In fact, at the edge of one lagoon up the coast we saw a mound of sand about the size of a melted Volkswagen, and that was a crocodile nest. A few feet away at the water's edge, well camouflaged among mangrove stems, rested several babies maybe 15 inches long. At the reedy edge of one lagoon we saw where a very big adult had slid from the water onto dry land, smoothing mud and knocking down vegetation. Not one of the group could resist glancing behind us.

The guides told us that during the nights the hundreds or maybe thousands of flamingos across the lagoon flew elsewhere to roost. It's supposed that they go to crocodile-free lagoons.

You may be interested in looking over the tourist blurb I wrote about the Dzilam de Bravo trip at http://www.backyardnature.net/n/06/060318x.htm.

Also, I've put together a selected list of plants and animals of the Dzilam de Bravo Conservation Zone at http://www.backyardnature.net/yucatan/dzilamff.htm.


It's been a good week for reptiles. One morning back at the hacienda Darwin approached wearing his snake- at-the-big-building smile so off I went to see what it was this time. It was a slender, reddish, big-eyed species about two feet long, its body encircled by numerous narrow, pale bands, and it was hiding behind a potted plant on the patio at ground level. At first glance it looked like a coral snake, but it didn't have the right head markings. You can see it at http://www.backyardnature.net/yucatan/ss-racer.jpg.

My herp field-guide by Jonathan Campbell identified it as the Middle American Smooth-scaled Racer, DRYADOPHIS MELANOLOMUS. It occurs from northern Mexico to Panama and it feeds mostly on reptiles, especially lizards, as well as reptile eggs, frogs and small mammals. It's not too closely related to North American racers, which belong to the genus Coluber. They do share the smooth scales typical of northern racers, however, and are just as eager to bite as any cornered northern racer.

Thank's to Vladamir's digital camera I'm especially glad to be able to post this snake's image because it comes in different basic colors, from olive-tan to reddish brown to reddish orange, like ours. The book says that the specialists haven't figured out what causes the various color forms, so now, whenever a researcher Googles "Dryadophis melanolomus" anyplace on Earth. he or she will find this page and this picture, and that'll help explain the mystery.


Then the next day, Roberto the gardener, while cleaning up a weed-overgrown junk pile, ran into yet another snake species I hadn't yet seen. This one was like a brownish garter snake, with narrow lines running the body's length. It was a Schmidt's Striped Snake, CONIOPHANES SCHMIDTI, and its picture is at http://www.backyardnature.net/yucatan/stripsn.jpg.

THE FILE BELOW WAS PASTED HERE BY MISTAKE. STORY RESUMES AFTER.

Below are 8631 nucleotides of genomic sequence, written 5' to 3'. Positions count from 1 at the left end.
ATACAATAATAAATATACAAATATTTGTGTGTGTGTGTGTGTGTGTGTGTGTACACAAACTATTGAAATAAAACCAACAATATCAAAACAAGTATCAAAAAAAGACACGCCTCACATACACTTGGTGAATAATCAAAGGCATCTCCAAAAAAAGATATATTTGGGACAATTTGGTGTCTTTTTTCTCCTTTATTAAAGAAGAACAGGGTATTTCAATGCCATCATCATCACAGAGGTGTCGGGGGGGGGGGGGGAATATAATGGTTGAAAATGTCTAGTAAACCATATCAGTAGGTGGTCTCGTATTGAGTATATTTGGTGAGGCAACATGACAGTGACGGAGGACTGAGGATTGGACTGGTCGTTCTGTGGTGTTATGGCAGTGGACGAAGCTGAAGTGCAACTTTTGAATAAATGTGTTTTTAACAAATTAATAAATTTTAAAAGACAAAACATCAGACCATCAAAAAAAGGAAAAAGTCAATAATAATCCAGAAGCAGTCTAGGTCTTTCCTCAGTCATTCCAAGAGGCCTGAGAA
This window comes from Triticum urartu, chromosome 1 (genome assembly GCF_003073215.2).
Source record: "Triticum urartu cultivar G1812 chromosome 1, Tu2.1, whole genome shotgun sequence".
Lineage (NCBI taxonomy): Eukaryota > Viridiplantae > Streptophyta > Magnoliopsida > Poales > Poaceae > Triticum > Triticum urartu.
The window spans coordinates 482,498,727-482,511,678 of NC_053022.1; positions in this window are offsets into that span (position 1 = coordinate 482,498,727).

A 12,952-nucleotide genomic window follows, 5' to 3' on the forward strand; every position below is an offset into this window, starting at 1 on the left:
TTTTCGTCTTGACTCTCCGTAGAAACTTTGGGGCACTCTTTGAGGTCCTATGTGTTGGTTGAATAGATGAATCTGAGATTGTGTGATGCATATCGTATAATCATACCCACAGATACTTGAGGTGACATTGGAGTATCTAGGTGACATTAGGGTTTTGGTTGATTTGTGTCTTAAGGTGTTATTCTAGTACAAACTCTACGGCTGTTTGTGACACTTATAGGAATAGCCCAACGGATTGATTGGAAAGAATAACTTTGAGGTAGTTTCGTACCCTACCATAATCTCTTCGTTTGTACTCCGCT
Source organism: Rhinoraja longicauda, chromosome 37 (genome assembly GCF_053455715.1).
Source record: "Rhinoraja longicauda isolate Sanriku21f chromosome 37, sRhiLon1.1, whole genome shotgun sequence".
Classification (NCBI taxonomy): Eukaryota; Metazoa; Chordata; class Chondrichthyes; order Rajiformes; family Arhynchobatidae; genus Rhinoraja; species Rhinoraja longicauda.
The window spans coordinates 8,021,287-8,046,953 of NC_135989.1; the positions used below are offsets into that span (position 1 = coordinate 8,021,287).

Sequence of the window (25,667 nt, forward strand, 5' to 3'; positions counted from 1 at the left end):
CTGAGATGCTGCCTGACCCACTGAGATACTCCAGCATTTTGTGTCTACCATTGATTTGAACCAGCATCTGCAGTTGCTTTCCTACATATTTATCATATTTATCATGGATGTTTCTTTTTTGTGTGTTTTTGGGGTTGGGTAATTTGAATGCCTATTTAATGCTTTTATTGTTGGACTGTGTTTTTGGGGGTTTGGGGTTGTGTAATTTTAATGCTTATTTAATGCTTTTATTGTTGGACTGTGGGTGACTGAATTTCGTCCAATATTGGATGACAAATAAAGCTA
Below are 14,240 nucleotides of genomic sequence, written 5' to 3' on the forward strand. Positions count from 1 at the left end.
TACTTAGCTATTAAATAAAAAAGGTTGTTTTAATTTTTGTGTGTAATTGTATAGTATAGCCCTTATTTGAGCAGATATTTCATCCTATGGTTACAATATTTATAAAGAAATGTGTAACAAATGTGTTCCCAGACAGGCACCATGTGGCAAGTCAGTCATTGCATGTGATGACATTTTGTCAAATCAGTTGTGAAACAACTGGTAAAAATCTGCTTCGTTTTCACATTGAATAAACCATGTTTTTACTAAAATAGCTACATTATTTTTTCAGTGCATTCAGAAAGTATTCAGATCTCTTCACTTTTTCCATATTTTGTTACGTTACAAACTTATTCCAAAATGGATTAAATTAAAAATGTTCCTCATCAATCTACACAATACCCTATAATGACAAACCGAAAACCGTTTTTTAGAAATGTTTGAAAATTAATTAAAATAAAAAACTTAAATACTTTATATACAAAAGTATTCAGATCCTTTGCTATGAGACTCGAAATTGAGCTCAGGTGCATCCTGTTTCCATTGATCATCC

Schmidt's Striped Snakes are distributed from here, the northern Yucatan, south into Guatemala and Belize, so their distribution area is much smaller than the former species'. The species feeds on lizards and frogs.

I'm even more pleased to post this snake's picture because a debate among specialists is going on as to whether this is a distinct species or just a subspecies of the more generally distributed Cope's Striped Snake, Coniophanes piceivitis. Maybe this picture and geographic note will help clarify matters.

What a pleasure to feel like I might be contributing to the understanding of these species. This is the traveling naturalist's dream.


Back to those fighting iguanas.

During the half hour Wiry and Bloody fought I found myself thinking about this question: Why did nature create this species so that males must fight, and subordinate males on the periphery must suffer such frustration?

Of course I knew Darwin's answer, for here I was seeing "survival of the fittest" at work -- evolution being powered by "natural selection." The strongest, most dynamic male would get to pass on his genes to the next generation, while the weaker or less adapted males would not.

Since I am on record as regarding "Nature as Bible" -- as believing that enlightened human behavior should be harmonious with paradigms observable in nature -- one might assume that witnessing this iguana fight might convince me that human competition of all kinds is good. Since the iguana fight was natural, maybe I should champion the highly competitive free market system, and maybe I should even agree with the claim made by many evangelical Christian groups that material wealth is a reward from the Creator for hustling.

There are different levels of interpretation for everything. At one level, two male iguanas fighting over territory and females are indeed like two capitalists competing over resources and customers. On the other hand, fighting iguanas and consequent rewards and punishments are not ends in themselves. They are no more than the means by which the evolutionary process fuels itself through natural selection. Evolution is the greater thing here, with greater implications for my philosophy of life, not fighting. Therefore, what is the meaning of evolution?

The only way I can set my teeth into that question is to try to identify trends in the examples of evolution I see around me every day. After all these years of reflecting about the matter, I think I can list at least these three important trends of Earthly evolution:

Viewing my own society from the perspective of these three insights, I find that I must condemn some of its dominant features. For:

Therefore, fighting iguanas mean this to me: That I have a mind and a spirit perfectly capable of seeing beyond images of instinctual aggression -- be it battling iguanas or consumption-focused society. I can aspire to higher meanings and principles.